Evidence of inferior educational performance by voucher-funded private schools is growing. The latest example is an official study by the U.S. Department of Education, finding that the voucher experiment in the District of Columbia follows the familiar pattern–traditional public schools are doing a better job than the voucher schools. With little or no accountability and poor academic outcomes, vouchers are a bad bargain for taxpayers as well as students, as an overwhelming Texas House majority (103 to 44) said recently by voting for an anti-voucher amendment to the House version of the state budget bill for 2018-19.
Nonetheless, voucher proposals keep coming up at the state Capitol, including two that got a hearing last week and remain pending in the House Public Education Committee. Both bills—HB 1335 by Rep. Ron Simmons (R-Carrollton) and HB 4193, also by Simmons—focus on special-education students. In other states, special-ed vouchers have been the gateway to universal vouchers eventually.
HB 1335 would create “education savings account” vouchers; HB 4193 would create “credit account” vouchers. Both bills have the key elements of a voucher, regardless of their labels and technical mechanisms. They both would transfer public funds to unaccountable private educational service providers without public accountability, all in the name of parental choice.
We urge you to write to your legislators in opposition now, using the new version of our anti-voucher email letter ready and waiting for you on the Texas AFT legislative-action site online. For your convenience, the text of the letter is copied below:
I urge you to oppose all private-school voucher bills in the 2017 legislative session, including those limited to students with disabilities such as HB 1335 and HB 4193.
Vouchers are a particularly bad bargain for students with disabilities. Parents who succumb to the lure of special-education vouchers are often unaware, until it’s too late, that private educational services for students with disabilities are not required to live up to the high standards of federal law for services to such students.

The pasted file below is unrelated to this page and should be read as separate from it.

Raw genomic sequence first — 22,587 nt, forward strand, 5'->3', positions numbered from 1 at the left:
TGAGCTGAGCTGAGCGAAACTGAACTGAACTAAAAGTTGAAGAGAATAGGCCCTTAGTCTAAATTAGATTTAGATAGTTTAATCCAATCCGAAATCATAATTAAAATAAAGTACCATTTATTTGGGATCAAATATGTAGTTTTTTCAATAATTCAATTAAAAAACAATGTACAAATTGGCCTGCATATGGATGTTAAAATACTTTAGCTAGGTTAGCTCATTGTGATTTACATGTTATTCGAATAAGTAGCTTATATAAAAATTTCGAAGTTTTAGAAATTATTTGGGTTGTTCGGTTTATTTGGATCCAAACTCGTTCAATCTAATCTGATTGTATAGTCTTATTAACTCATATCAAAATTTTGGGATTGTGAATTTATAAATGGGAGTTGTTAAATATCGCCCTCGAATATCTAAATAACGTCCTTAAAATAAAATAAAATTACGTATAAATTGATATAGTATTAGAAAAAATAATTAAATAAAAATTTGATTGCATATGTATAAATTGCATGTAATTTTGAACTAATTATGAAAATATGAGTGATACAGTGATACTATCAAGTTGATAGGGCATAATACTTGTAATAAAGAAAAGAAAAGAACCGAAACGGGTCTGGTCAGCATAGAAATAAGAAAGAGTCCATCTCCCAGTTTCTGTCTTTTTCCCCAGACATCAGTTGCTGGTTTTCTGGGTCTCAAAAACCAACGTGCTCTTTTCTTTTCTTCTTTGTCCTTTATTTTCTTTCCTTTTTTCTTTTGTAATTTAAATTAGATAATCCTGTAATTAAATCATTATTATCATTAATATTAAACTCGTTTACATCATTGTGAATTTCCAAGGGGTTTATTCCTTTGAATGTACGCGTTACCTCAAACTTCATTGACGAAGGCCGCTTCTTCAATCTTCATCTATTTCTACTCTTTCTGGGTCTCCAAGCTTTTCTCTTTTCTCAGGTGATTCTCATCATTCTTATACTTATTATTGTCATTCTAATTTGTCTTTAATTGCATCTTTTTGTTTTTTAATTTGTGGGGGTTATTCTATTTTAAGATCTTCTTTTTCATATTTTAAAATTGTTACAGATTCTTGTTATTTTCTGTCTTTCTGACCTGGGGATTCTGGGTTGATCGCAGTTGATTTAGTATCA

Private providers do not have to employ appropriately certified teachers. They do not have to provide due process in case of disagreement about the level of services a student requires. They do not have to assure their students of an inclusive placement in the least restrictive environment for their education. Vouchers may hold some attraction for parents frustrated with their child’s public school, but parents have legal recourse in the public setting that they lose in private schools. Vouchers for students with disabilities are a direct route to loss of legal rights and educational opportunity.
Experience in other states offering special-education vouchers has revealed that the money generally does not suffice for placement in a high-caliber private school. As a result, the beneficiaries typically are not needy, low-income families but rather are predominantly high-income families who use the public voucher to “top up” their private spending. Under HB 1335 and HB 4193, families with incomes up to about $220,000 a year (four times the state median income) would be eligible for vouchers.
Vouchers for students with disabilities also have all the drawbacks of other voucher schemes. They are not subject to the state’s financial and academic accountability standards applicable to public schools. Like all vouchers, special-education vouchers transfer public funds to private entities that are not answerable to the public for a quality education for their students. Texas should invest in funding public schools adequately, as the state constitution requires, not paying out taxpayer dollars to unaccountable private schools.